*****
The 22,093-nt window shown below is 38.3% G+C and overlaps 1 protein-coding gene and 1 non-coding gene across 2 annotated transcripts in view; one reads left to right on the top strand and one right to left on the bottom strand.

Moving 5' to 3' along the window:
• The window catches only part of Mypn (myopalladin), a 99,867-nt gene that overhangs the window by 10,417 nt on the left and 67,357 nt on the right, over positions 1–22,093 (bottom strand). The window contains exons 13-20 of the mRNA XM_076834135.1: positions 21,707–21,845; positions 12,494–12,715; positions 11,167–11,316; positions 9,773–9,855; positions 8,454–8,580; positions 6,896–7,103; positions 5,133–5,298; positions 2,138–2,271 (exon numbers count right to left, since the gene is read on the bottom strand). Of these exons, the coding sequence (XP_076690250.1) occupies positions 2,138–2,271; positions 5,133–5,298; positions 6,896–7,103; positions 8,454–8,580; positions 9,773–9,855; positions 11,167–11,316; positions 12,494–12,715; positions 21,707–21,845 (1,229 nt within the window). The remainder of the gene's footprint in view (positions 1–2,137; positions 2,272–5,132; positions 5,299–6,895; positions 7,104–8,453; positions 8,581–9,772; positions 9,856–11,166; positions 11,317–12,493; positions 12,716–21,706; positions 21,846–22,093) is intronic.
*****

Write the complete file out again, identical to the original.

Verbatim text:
The 22,093-nt window shown below is 38.3% G+C and overlaps 1 protein-coding gene and 1 non-coding gene across 2 annotated transcripts in view; one reads left to right on the top strand and one right to left on the bottom strand.

Moving 5' to 3' along the window:
• The window catches only part of Mypn (myopalladin), a 99,867-nt gene that overhangs the window by 10,417 nt on the left and 67,357 nt on the right, over positions 1–22,093 (bottom strand). The window contains exons 13-20 of the mRNA XM_076834135.1: positions 21,707–21,845; positions 12,494–12,715; positions 11,167–11,316; positions 9,773–9,855; positions 8,454–8,580; positions 6,896–7,103; positions 5,133–5,298; positions 2,138–2,271 (exon numbers count right to left, since the gene is read on the bottom strand). Of these exons, the coding sequence (XP_076690250.1) occupies positions 2,138–2,271; positions 5,133–5,298; positions 6,896–7,103; positions 8,454–8,580; positions 9,773–9,855; positions 11,167–11,316; positions 12,494–12,715; positions 21,707–21,845 (1,229 nt within the window). The remainder of the gene's footprint in view (positions 1–2,137; positions 2,272–5,132; positions 5,299–6,895; positions 7,104–8,453; positions 8,581–9,772; positions 9,856–11,166; positions 11,317–12,493; positions 12,716–21,706; positions 21,846–22,093) is intronic.